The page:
First Great Western also manage smaller lines which connect towns throughout the south-west of England and south Wales to the main line.  The Atlantic Coast Line (Par to Newquay), Looe Valley Line (Liskeard to Looe), Tarka Line (Exeter to Barnstaple) and Avocet Line (Exeter to Exmouth) are just a few such lines.

My review of First Great Western

Firstly let me tell you how much I have used First Great Western quite a lot.  For the last three years I have probably used at least one of their trains about once a fortnight.  In addition, my journeys aren’t all on the same train, at the same time, on the same route and so I feel that I am able to give a very good overview of First Great Western as a transport provider.  In addition, I have used a variety of tickets such as advance singles and open returns and both standard and first class.

Here is a brief overview of some of the railway journeys I have recently made to give an idea of how much experience I have of First Great Western: 

  • London Paddington to Bristol Parkway on a Friday evening.
  • Bristol Parkway to London Paddington on a Saturday lunchtime.
  • London Paddington to Penzance on a Friday evening.
  • Penzance to London Paddington on a Monday morning.
  • Filton Abbey Wood to Southampton Central during the day on a Friday.
  • A return midweek journey from Bristol Parkway to Bath.
  • Reading to Barnstaple on a Monday morning.
  • A return journey from Falmouth Town to Truro during the week.
  • A return journey from Penmere to St Ives.

As can be seen I have travelled extensively using the First Great Western network – in fact the only area I haven’t really travelled in is south Wales.  Out of all my journeys I have only really had two with which there were problems and these are mentioned in detail below. 

Bristol Parkway to Penmere (Cornwall)

This journey occurred on a Monday morning in rush hour.  It is a good place to start in this review of First Great Western since it involved three trains all First Great Western.  The first journey was from Bristol Parkway to Bristol Temple Meads on a small commuter train and due to it being early on Monday morning the train was quite crowded.  However this is to be expected for such an early morning train and the train got to Bristol Temple Meads on time.  The next train left Bristol Temple Meads on time and this was a mainline train.  As I had booked in advance I had a reservation and so was able to sit down and relax.  Despite leaving on time it got delayed during the journey and so was late getting into Truro.  About 15 minutes before arriving in Truro the train manager announced that the connection was going to be missed and to speak to a First Great Western representative at Truro station.  This I did, and to my surprise we were put in taxis to complete our journey.  So whilst I was slightly annoyed at being late, at least First Great Western had gone to the trouble of providing taxis which I considered to be good customer service.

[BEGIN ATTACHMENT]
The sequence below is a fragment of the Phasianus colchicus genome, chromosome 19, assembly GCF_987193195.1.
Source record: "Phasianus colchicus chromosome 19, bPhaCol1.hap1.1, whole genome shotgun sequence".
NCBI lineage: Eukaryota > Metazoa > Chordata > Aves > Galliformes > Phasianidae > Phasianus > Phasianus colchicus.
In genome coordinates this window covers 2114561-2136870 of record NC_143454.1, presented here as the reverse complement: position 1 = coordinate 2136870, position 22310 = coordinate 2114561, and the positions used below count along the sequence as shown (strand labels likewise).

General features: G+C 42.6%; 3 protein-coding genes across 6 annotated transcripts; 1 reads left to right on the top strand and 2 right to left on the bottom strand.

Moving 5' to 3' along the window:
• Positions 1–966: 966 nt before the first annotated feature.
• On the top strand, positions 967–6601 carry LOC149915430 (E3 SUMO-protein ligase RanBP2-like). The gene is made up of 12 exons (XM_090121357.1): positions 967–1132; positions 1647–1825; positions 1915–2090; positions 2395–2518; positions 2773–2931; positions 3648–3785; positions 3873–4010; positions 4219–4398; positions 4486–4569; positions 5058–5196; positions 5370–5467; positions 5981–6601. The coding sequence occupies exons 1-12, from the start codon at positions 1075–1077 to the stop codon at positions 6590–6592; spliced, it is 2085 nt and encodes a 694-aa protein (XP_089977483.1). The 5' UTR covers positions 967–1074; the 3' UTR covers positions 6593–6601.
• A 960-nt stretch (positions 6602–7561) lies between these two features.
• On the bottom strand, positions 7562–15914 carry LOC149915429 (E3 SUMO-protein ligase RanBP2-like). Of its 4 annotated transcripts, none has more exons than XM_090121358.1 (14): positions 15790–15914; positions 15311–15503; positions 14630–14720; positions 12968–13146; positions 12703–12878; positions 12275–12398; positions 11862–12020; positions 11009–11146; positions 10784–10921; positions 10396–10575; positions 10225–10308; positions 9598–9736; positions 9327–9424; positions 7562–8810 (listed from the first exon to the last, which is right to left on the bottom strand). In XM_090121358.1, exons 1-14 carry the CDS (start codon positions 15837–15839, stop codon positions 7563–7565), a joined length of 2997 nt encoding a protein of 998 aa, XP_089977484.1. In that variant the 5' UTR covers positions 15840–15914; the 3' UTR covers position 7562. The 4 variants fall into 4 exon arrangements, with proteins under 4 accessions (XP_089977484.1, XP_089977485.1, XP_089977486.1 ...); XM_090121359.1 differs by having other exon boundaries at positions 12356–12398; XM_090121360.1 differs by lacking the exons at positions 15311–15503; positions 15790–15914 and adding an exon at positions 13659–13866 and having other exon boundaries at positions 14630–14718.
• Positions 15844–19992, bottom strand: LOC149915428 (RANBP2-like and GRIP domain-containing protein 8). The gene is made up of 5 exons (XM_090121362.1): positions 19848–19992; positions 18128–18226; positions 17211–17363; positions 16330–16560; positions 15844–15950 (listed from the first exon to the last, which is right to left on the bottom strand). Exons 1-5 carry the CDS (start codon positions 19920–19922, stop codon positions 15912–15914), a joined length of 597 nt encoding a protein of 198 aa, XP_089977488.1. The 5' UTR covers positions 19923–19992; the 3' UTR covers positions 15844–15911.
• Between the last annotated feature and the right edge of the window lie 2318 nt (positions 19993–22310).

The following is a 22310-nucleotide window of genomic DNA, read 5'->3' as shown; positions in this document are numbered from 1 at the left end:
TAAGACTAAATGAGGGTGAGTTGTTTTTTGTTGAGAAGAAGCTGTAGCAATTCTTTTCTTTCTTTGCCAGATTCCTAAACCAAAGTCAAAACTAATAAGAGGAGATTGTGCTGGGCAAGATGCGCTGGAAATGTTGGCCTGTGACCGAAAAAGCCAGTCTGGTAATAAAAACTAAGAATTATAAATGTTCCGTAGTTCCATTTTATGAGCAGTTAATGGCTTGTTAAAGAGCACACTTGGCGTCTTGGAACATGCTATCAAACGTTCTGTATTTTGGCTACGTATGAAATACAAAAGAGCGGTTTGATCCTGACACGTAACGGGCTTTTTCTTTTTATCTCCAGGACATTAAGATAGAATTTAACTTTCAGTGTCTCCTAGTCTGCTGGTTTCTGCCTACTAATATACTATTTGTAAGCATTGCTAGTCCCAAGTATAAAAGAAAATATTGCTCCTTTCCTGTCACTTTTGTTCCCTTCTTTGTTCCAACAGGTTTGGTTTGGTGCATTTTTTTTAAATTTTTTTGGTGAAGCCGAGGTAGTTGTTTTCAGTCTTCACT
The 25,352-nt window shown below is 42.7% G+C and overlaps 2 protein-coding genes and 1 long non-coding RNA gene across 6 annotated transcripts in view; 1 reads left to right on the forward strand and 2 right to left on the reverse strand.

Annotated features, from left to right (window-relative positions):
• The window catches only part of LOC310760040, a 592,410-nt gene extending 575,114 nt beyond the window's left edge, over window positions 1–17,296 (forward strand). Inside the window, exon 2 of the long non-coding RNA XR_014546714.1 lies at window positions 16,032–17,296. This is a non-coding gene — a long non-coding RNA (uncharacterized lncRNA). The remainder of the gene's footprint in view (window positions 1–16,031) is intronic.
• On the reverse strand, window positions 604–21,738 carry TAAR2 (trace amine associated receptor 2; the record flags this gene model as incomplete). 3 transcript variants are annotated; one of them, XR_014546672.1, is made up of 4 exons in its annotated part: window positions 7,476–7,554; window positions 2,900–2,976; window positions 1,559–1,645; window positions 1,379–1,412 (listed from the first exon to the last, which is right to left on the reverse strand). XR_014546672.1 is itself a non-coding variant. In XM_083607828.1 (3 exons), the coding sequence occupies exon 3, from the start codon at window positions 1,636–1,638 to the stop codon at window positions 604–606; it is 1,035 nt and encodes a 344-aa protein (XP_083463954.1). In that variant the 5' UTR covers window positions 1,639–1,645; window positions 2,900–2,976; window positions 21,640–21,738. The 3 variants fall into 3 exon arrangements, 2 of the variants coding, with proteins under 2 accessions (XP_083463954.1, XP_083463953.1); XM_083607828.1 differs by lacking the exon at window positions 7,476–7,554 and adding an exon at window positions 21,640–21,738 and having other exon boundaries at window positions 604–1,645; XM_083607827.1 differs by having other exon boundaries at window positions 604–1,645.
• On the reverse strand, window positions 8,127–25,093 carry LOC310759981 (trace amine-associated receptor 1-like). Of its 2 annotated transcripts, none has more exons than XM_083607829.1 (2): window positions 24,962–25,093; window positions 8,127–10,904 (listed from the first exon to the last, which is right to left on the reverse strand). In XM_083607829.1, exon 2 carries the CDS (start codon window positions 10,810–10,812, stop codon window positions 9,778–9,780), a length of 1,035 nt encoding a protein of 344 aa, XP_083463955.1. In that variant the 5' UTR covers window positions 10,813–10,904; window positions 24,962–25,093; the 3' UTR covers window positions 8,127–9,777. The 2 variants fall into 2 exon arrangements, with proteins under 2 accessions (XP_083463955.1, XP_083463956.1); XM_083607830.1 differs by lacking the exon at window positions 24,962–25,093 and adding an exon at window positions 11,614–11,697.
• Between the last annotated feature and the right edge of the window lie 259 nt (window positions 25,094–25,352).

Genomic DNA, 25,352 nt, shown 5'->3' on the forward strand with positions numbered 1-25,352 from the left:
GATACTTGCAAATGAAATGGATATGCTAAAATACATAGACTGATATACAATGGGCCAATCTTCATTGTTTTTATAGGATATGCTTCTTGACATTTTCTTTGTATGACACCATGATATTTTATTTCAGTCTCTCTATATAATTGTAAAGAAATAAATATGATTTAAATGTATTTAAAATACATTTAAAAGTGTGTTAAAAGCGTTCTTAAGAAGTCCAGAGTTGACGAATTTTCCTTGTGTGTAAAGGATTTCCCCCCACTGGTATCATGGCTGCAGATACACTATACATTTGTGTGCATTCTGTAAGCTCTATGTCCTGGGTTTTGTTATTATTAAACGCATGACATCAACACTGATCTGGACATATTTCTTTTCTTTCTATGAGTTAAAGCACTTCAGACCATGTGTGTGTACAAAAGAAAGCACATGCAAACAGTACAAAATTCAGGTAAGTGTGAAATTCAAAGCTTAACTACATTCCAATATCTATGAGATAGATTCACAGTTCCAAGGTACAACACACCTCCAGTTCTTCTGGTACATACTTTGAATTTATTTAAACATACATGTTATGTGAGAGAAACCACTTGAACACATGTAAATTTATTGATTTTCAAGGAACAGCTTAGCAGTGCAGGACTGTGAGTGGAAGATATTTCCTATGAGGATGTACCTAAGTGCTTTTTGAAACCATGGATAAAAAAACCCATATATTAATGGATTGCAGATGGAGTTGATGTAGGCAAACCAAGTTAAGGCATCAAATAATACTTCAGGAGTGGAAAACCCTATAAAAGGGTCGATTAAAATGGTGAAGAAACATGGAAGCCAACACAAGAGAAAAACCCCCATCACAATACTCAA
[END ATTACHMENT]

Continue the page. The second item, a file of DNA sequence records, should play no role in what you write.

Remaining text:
Penzance to Bristol Parkway

This train departed Penzance on time and all appeared to be well – that was until we approached Plymouth and started to have issues.  The train kept stopping – however every time the train stopped the driver or train manager would explain over the intercom what was going on.  We eventually managed to get to Plymouth but we were late and were informed that the train would have to terminate at Plymouth and change onto a later train.  However, everyone’s disappointment and anger was tempered somewhat since by practically every train door there was someone from First Great Western who was handing out vouchers and leaflets on how to claim a refund on the price of the rail ticket due to the delay as well as refreshments.  Very good customer service.  The later train arrived and everyone got on it and all was good.